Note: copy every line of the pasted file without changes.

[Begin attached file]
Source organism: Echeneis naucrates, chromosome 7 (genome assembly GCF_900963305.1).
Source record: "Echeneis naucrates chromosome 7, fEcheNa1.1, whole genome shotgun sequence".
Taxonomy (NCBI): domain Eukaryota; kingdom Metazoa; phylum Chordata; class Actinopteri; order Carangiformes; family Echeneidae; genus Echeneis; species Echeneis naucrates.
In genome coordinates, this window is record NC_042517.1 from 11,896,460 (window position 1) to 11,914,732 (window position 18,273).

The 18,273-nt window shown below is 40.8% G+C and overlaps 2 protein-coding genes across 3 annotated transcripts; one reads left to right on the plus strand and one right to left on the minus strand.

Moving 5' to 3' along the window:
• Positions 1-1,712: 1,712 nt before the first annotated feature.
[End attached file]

Source organism: Echeneis naucrates, chromosome 7 (genome assembly GCF_900963305.1).
Source record: "Echeneis naucrates chromosome 7, fEcheNa1.1, whole genome shotgun sequence".
Taxonomy (NCBI): domain Eukaryota; kingdom Metazoa; phylum Chordata; class Actinopteri; order Carangiformes; family Echeneidae; genus Echeneis; species Echeneis naucrates.
In genome coordinates, this window is record NC_042517.1 from 11,896,460 (window position 1) to 11,914,732 (window position 18,273).

The 18,273-nt window shown below is 40.8% G+C and overlaps 2 protein-coding genes across 3 annotated transcripts; one reads left to right on the plus strand and one right to left on the minus strand.

Moving 5' to 3' along the window:
• Positions 1-1,712: 1,712 nt before the first annotated feature.